Bagbnb doesn’t show you the exact location of their hosts (or “angels” as they call them). You get the details after completing the booking. Though many reviews mention the type of establishment. For example, one of the reviews in Los Angeles mentioned that the location was a talent agency.

When I checked the four cities, each had strong representation. Bagbnb offers 24/7 customer service via chat and email. However, they did have the lowest insurance coverage at €500 (about $560). That might not be an issue, but it was the lowest of all the services.

5. Nannybag:

nannybag logo

Nannybag’s website and app claim to have the largest network of storage locations. The website says that they have 2,000 places in more than 250 cities. However, when checking each of the cities in our test, all had locations except for Tokyo.

Nannybag charges $6 per bag for 24 hours of storage and $4 for every additional 24 hours. They include insurance coverage through AXA, which is a major insurance carrier. The coverage is for €1500 (about $1700).

Nannybag does not show the exact address or location name, but provides the hours and services available at each location, along with the reviews. This includes details like free wifi, restrooms, and security seals, which could be useful in determining the right spot.

Final results

There are several options available when it comes to temporary luggage storage. The service that is going to be most useful to you will likely depend on the location you’re visiting. Looking at the summarized results, Luggage Hero and NannyBag offer the most competitive rates. Bounce offers the best insurance coverage. In terms of location details, both Bounce and Stasher provide the most information prior to booking.

Comparison chart of luggage storage services
The best luggage service largely depends on your destination

In terms of locations, Bagbnb had the most locations in Los Angeles, Paris, and Tokyo. However, LuggageHero had significantly more locations in New York than any of the other services.

Which luggage service should you use?

It’s worth checking all of them if you’re planning to book luggage storage while traveling. All these services do not have any restrictions on the size or weight of your luggage. This makes them a great option for holding your luggage while exploring a location. If I had to choose one, I probably would start with Stasher, mostly because they provide location details and have a fairly wide range of locations around the world. LuggageHero also seems like a good pick since they have an hourly rate and provide a security seal on all stored bags. Though I wish they provided more upfront information on their storage locations. It reminds me of Hotwire, where you can find a great deal but you won’t know the details until the booking is complete.

Tips and considerations when using a luggage storage service

1. Lock your own bag:

Brinks luggage lock on blue suitcase
I recommend using a non-TSA lock when storing your luggage

Despite keeping your bags in a secure location, it pays to lock your bag separately. I recommend using non-TSA locks on your luggage for this purpose or packing a portable safe. This can also help you to secure items when staying at an Airbnb or hotel. Just remember to remove it if you’re checking in your bag since it will get cut by baggage inspectors in the US.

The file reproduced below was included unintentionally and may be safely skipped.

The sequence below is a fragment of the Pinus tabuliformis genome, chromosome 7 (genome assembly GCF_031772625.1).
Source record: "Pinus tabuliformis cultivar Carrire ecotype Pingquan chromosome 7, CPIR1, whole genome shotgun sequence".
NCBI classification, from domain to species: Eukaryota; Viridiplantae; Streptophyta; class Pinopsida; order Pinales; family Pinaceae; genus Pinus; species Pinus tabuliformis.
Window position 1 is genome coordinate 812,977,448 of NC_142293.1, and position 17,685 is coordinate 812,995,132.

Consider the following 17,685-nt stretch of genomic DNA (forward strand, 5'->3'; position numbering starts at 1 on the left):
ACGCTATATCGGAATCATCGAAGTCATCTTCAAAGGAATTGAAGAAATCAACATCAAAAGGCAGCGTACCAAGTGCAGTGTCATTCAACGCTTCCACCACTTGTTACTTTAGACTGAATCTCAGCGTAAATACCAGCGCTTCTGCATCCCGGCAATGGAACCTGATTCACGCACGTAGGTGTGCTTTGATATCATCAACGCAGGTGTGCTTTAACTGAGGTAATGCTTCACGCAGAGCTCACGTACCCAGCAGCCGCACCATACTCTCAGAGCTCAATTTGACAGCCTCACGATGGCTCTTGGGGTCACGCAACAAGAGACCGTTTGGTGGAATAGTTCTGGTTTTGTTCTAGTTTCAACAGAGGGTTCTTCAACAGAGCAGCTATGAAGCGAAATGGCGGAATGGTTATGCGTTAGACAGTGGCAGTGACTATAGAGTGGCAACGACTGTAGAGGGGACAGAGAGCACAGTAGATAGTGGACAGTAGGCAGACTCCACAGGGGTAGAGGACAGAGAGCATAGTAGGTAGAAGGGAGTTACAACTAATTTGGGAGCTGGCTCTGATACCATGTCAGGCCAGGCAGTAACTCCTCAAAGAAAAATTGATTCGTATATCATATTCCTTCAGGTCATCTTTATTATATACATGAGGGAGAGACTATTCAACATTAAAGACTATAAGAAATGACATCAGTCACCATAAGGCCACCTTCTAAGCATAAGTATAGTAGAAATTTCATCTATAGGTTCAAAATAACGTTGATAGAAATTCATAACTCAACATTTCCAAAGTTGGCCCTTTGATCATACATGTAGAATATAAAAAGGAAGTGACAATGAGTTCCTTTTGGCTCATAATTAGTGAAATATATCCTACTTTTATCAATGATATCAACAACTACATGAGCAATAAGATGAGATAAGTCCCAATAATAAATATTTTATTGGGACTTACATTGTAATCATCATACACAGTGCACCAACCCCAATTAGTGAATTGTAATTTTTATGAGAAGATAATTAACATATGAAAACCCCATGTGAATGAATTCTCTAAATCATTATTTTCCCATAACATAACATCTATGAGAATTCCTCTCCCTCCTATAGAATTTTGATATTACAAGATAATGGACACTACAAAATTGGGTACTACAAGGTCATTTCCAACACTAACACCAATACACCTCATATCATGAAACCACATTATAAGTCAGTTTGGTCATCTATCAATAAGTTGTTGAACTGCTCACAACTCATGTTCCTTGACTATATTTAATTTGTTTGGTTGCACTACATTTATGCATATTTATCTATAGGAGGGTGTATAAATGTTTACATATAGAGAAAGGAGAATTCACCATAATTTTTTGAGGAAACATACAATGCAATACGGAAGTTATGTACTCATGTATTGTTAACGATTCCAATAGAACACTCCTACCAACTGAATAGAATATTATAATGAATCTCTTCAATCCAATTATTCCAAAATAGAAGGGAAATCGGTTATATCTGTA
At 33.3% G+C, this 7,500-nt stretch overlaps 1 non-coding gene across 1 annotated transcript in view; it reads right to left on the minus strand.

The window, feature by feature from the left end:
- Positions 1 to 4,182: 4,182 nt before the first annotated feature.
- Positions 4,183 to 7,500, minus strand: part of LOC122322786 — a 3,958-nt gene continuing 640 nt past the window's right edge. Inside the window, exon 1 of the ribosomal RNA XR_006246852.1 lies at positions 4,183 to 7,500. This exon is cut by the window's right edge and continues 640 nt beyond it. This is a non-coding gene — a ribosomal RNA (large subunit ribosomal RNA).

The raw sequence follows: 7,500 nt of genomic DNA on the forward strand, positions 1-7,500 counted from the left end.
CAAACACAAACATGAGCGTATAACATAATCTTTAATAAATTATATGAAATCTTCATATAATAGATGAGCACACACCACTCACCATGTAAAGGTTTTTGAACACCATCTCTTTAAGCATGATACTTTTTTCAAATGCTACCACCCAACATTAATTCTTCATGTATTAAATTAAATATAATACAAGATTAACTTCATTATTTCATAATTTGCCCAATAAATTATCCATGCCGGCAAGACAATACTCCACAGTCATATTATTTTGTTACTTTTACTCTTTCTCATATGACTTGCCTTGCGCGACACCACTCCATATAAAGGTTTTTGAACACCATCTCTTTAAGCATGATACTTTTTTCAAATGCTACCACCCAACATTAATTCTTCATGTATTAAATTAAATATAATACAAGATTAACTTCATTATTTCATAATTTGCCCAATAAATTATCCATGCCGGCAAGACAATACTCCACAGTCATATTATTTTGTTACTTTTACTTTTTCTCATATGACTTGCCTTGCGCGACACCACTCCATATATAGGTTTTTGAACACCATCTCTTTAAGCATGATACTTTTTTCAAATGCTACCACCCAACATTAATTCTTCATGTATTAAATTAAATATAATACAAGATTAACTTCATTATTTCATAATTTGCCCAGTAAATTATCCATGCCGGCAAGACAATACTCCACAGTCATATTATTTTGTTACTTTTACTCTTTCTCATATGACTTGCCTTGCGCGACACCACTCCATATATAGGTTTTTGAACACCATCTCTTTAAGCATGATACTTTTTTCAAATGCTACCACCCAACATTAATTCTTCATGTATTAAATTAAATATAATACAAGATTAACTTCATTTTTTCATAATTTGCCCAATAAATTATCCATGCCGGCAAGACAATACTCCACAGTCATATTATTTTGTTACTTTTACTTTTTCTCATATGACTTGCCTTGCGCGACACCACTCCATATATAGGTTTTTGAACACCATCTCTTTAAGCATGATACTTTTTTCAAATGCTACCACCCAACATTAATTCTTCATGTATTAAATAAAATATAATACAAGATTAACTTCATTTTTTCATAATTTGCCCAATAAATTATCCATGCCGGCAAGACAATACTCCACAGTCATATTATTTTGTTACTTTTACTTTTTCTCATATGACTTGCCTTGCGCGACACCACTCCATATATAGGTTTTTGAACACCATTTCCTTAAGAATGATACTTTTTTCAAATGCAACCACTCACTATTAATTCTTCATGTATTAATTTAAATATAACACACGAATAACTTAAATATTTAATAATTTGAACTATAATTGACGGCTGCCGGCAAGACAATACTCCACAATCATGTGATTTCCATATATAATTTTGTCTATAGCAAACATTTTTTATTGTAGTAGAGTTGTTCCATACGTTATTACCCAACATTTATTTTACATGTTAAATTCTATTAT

2. Don’t leave valuables inside your bag:

Don’t leave your passport or other valuables in your stored luggage

Most of these services advise against leaving your passport or other important valuables in your stored bag. It might seem like a pain to carry your laptop or tablet while exploring a city, but it’s not worth leaving them behind and dealing with a potential theft.

3. Beware of location hours:

Closed business sign
Make sure your location’s business hours match up with your travel plans

If you plan to drop off or pick-up your luggage outside of normal business hours, you may want to confirm that your location will be open. Some locations are available 24 hours a day. This is important to consider if you need a late-night or early morning luggage drop-off/pick-up.

4. Understand the conditions at your destination:

Small street in Osaka, Japan at night
It’s worth researching your destination to understand what areas are unsafe at night

This one occurred to me when I was looking at the locations in Los Angeles. While these locations are safe during the day, some might be risky during the late night or early morning hours. It pays to research the conditions and warnings of your destination. You don’t want to end up traveling into an area where you might be at a higher risk of crime, especially when you’re carrying all your luggage.

While getting exact crime statistics can be tough, you can generally find safety information online. Sites like SafeAround can provide information on areas to avoid during the day and night, as well as specific warning and dangers for cities around the world.

Have you used a luggage storage service? Do you have any other tips for storing your luggage while traveling?